I have read The Conquerors and other historical sources like Lieutenant Colonel George Greenwood”s (England) 1861 discussion on types of seat. I have also looked at a fair amount of artwork in your book and online. As I look at these sources I start drawing a general conclusion that the “Eastern” way of riding or La Jineta was less about collection and controlled riding. The stirrup broad and the leathers were short. Its strength seems to be in the ability to move around so as to reach down and pick up something off the ground, hide behind the horse’s body, ride over rough terrain and etc.
In contrast, la estradiota seems to be all about collection and being able to move the horse with the legs. Hence the long stirrup leathers so the calf of the leg comes in contact with the horse in a way that will encourage the horse to lift and bend. Even the Persians without stirrups have that same long, hip forward look about them. Later, Greenwood aligns it with the riding in the manege. I realize this might be somewhat of a generalization as we are discussing a lot of geography and time but it seems to make sense until I hit the spade bit.
Here we have an item that is designed for collection but is attributed to the Eastern horsemen. Is it possible that someone drew an incorrect conclusion many years ago and it has been repeated so often that it has become fact? What providence ties the spade to the Eastern riders?
I am going to sneak in one more observation here to as well. It seems that Western Europe abandons the Eastern ideas for some years and then suddenly Caprilli “revolutionizes” riding with a forward seat. Which to me, doesn’t seem so vastly much more forward as it does shorter in the stirrup leathers. (To bad he didn’t also reinvent the big stirrups as they are pretty comfortable.) Is the “forward seat” just a reinvention of an old idea?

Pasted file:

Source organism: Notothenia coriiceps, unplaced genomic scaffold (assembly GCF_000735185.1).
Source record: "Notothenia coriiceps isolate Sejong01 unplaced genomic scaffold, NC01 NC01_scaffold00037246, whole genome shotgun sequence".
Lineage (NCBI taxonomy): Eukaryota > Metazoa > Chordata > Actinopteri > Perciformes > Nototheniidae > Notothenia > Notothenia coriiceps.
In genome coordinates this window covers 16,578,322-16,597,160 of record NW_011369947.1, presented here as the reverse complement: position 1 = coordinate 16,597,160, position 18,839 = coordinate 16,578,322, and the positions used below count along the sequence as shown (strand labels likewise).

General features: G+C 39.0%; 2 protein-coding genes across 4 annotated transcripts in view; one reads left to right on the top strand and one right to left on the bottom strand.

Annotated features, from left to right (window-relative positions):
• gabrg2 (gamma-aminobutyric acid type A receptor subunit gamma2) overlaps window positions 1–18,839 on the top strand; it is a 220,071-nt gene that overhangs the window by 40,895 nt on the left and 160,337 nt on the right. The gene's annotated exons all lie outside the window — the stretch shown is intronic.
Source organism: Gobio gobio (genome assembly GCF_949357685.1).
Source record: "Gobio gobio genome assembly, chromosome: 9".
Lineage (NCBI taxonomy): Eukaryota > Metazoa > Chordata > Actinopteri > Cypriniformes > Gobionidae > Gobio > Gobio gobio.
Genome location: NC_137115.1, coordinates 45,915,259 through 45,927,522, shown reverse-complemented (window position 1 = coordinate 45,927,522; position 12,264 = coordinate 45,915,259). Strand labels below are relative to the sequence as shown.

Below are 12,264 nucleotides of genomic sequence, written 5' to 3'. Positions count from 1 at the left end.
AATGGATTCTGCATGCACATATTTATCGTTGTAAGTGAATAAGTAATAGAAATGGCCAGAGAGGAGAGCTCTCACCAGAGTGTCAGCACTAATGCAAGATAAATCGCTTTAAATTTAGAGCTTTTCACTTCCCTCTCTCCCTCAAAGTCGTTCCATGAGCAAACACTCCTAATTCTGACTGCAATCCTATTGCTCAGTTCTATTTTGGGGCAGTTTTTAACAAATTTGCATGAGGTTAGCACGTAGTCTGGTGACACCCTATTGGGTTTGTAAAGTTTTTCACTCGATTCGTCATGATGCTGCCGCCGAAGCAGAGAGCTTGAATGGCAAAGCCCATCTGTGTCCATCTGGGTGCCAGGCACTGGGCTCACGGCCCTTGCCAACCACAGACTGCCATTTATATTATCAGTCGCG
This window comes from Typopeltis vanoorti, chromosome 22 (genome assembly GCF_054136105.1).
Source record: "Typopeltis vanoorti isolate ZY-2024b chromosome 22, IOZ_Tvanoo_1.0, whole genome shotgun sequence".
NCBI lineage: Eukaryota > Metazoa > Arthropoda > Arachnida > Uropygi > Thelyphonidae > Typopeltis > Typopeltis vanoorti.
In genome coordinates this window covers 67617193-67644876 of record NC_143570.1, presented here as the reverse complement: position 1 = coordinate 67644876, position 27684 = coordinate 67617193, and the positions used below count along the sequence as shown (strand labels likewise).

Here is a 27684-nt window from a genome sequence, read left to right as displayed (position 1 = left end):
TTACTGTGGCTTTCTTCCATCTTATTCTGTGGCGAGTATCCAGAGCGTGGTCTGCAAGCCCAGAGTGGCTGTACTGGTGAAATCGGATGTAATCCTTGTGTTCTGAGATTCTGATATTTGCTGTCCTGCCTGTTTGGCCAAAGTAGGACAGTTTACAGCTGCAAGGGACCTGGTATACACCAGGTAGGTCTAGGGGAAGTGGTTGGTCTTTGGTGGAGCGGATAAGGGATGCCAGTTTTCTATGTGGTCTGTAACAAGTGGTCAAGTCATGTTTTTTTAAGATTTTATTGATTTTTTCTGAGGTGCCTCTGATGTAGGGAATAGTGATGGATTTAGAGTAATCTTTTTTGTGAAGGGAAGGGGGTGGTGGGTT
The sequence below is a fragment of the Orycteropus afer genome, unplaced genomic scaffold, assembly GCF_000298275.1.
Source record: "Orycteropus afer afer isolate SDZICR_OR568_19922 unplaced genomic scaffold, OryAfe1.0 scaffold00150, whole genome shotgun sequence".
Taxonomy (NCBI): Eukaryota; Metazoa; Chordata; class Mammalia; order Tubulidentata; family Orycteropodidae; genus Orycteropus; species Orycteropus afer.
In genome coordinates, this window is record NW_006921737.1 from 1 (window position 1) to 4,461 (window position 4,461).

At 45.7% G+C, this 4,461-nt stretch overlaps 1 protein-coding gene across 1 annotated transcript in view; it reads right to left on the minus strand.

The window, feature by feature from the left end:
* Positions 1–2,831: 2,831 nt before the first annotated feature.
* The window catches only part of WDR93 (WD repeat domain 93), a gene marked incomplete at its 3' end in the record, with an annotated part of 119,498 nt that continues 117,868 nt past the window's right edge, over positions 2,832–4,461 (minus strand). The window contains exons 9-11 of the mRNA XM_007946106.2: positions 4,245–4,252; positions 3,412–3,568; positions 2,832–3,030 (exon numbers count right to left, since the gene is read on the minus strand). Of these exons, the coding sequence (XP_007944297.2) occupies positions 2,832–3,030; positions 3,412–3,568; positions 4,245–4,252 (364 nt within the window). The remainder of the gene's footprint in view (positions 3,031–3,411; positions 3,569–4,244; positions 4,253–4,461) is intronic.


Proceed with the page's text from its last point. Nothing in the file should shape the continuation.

Mtn., lest you think I'm ignoring your very interesting question, I'm not; it's just that you posted at the worst possible time, two days before I go to Australia. I am out the door this very minute to the airport, but promise to reply from Down Under once I'm settled into the hotel. Sometimes I just can't help the schedule. Cheers -- Dr. Deb
Mtn horse, the more you read the more you will discover that MOST "revolutionary" ideas are old ideas -- what makes them revolutionary is that they are old ideas placed in a new context or seen in a different light. So yes, Caprilli's "forward" seat is really not "forward" but balanced over the stirrups, exactly as in la jineta. In general this does the same thing for someone trying to jump -- i.e. trying to maximize the up-down flexibility of the horse's spine, as it does for someone trying to perform a rollback, i.e. maximizing the lateral flexibility of the horse's spine. The idea is to get the rider's weight off the horse's loins and even off the rear part of its ribcage, so as to encourage and allow this flexibility. The old "viewpoint" on jineta emphasized its ability to maximize lateral maneuverability; the Caprilli or new "viewpoint" emphasizes its ability to maximize up-down bascule. Old idea; new context.